'Cabaret' at the Kit Kat Club review — Come to the cabaret with Eddie Redmayne and Jessie Buckley
We have no troubles here.
In here, life is beautiful.
The Kit Kat Club is the ultimate escape. After a difficult or even ordinary day, the fanfare, glitz, and glamour feel like a portal to another time, where you'll be greeted with complimentary schnapps, dancing chorus members, and a lascivious pre-show smorgasbord.
From the gilded lobby, disco-lit basement, and everywhere in between, the space creates an all-encompassing atmosphere, right down to the aptly named cabaret tables, a design element director Sam Mendes also used in his 1993 production at the Donmar and later on Broadway, where it was revived in 2014.
However, here, director Rebecca Frecknall levels up the concept, and maybe this time, the stakes are a little higher and a little more intense. Coupled with Tom Scutt's immersive design and Isabella Byrd's atmospheric lighting, this production feels like a world away from outside.
Or does it really? The headlines feel eerily similar today as when Joe Masteroff, John Kander, and Fred Ebb wrote their iconic musical about an American writer and a struggling nightclub performer in 1920s Berlin, who find themselves torn between a struggle to survive in love and life amid the rising glare of Nazism. There are, in fact, many troubles here.
And Frecknall doesn't pull any punches with her high-concept approach, which takes a cue from Christopher Isherwood's Goodbye to Berlin and John van Druten's 1951 play, on which the show is based. The approaching horror and absurdism of this escape is at the forefront, and her highly choreographed tableau feels like a ballet or a marionette show, where someone calculating is pulling all the strings.
At the center of this circus stands the Emcee, played here with impish wackiness by Eddie Redmayne. Redmayne slithers around the stage, contorting his being every which way to almost distracting effect. Redmayne is not a commanding showman, as is a tempting take for the Emcee, but instead he uses gesture and sensuality to make the audience lean in. As the musical gets progressively darker, Redmayne's Emcee becomes more and more absurd, almost half American Horror Story: Freakshow and half Martha Graham dancer, and his final iteration is the most horrific.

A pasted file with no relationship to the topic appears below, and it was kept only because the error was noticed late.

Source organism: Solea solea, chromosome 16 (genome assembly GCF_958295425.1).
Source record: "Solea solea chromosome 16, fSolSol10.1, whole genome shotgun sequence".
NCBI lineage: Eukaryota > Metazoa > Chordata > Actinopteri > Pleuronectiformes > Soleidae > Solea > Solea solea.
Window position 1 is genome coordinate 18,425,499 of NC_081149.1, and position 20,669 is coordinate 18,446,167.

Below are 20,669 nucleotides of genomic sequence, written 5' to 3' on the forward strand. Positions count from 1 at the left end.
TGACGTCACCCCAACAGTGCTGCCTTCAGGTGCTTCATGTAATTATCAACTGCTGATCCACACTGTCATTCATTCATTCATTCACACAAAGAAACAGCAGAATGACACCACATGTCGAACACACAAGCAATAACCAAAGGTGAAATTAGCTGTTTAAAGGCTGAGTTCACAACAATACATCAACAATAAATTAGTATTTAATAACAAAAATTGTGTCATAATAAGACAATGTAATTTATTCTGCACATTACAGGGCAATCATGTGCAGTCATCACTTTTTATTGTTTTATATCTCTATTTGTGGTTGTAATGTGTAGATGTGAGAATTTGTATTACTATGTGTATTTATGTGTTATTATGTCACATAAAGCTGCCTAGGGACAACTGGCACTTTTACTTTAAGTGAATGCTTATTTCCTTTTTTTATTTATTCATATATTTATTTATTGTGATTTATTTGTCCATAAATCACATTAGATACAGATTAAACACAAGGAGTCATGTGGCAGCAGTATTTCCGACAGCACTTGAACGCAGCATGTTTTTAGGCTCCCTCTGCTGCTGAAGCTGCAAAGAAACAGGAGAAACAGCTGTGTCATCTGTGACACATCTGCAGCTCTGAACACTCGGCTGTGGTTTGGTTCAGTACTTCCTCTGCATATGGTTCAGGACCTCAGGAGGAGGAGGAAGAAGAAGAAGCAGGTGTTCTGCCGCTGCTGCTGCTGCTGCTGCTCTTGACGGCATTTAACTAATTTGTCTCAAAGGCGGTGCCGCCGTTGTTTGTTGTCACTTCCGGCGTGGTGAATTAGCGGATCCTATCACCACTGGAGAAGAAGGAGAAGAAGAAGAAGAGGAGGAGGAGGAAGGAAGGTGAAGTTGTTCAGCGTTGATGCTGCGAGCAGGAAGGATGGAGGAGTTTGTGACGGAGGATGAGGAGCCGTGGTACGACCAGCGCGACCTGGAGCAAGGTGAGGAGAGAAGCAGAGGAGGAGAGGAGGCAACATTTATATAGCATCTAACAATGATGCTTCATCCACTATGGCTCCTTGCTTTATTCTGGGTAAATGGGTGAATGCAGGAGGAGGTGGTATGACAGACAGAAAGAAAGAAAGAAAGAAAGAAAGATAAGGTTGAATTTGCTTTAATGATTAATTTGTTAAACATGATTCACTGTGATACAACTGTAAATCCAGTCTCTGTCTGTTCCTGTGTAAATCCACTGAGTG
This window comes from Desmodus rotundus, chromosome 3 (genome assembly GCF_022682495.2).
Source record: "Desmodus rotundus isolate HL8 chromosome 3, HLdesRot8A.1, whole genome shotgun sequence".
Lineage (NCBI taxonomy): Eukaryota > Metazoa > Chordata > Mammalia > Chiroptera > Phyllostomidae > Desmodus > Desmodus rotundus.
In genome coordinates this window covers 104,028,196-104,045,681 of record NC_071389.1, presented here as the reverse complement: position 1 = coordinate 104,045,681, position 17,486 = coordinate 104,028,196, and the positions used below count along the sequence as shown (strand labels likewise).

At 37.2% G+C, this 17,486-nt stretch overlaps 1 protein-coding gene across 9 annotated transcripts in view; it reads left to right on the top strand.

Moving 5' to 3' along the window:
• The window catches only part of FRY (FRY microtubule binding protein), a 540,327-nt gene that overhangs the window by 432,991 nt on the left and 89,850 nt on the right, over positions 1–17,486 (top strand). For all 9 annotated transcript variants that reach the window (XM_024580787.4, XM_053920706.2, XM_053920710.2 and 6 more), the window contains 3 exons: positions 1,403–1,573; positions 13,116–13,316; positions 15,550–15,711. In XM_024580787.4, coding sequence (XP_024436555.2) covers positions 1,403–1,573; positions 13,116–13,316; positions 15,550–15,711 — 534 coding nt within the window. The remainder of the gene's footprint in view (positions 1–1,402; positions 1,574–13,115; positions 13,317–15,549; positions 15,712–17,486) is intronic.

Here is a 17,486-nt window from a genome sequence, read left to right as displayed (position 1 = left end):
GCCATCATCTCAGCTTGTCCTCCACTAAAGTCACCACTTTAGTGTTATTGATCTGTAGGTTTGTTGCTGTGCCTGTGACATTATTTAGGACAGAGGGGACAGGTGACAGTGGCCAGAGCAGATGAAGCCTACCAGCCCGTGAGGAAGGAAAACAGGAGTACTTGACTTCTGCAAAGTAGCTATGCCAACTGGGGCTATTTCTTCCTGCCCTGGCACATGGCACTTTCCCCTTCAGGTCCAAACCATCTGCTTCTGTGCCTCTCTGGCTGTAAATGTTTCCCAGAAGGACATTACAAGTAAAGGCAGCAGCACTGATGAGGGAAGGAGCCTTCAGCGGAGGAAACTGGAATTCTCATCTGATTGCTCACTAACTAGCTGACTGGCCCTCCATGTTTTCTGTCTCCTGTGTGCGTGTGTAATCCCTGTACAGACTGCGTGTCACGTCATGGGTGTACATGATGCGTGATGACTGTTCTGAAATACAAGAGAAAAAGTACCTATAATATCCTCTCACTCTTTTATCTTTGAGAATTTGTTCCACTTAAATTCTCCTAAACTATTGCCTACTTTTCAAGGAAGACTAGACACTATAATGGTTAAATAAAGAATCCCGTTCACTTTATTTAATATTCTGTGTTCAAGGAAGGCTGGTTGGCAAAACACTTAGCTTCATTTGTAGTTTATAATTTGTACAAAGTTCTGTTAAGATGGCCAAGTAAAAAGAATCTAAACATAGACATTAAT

In contrast to Redmayne, Jessie Buckley is all bravado and belt. Her Sally Bowles is the ultimate starlet, taking a note or three from Liza Minelli's iconic film performance in the role, and she dominates the stage with effortless charisma and appeal. She's irresistible. Even in the quieter, heartbreaking moments, she conveys an emotional depth and density, and she nails the 11 o'clock title song. (While many may argue that Sally Bowles as a character is not supposed to be a good singer, neither this production nor Buckley respect that take.)
This production highlights the ensemble nature of the show, featuring a chorus of extremely talented dancers, seemingly inventing new ways to move with Julia Cheng's choreography, and the supporting cast offers a deep emotional contrast to the more showy club scenes.
As Fraulein Scheider and Herr Schultz, Liza Sadovy and Elliot Levey hold the beating heart of the piece and shatter it into pieces. Anna-Jane Casey stands out as Fraulein Kost, and Omari Douglas does his best naive fish-out-of-water as American writer Clifford Bradshaw.
Cabaret feels like a story we need and also don't need right now. On the one hand, it's a glorious ode to escapism and forgetting the troubles that bind us. But some of the "troubles" we're going through right now aren't that far off from Jazz Age Berlin, with abortion legislation under fire in the United States and government oversight of Covid-19 brewing further division.
And Frecknall's searing, haunting final stage portrait seems to imply that escapism only lasts so long. Sooner or later, if we don't face our troubles, our troubles will find us. After all, life isn't really a cabaret, old chum.
Originally published on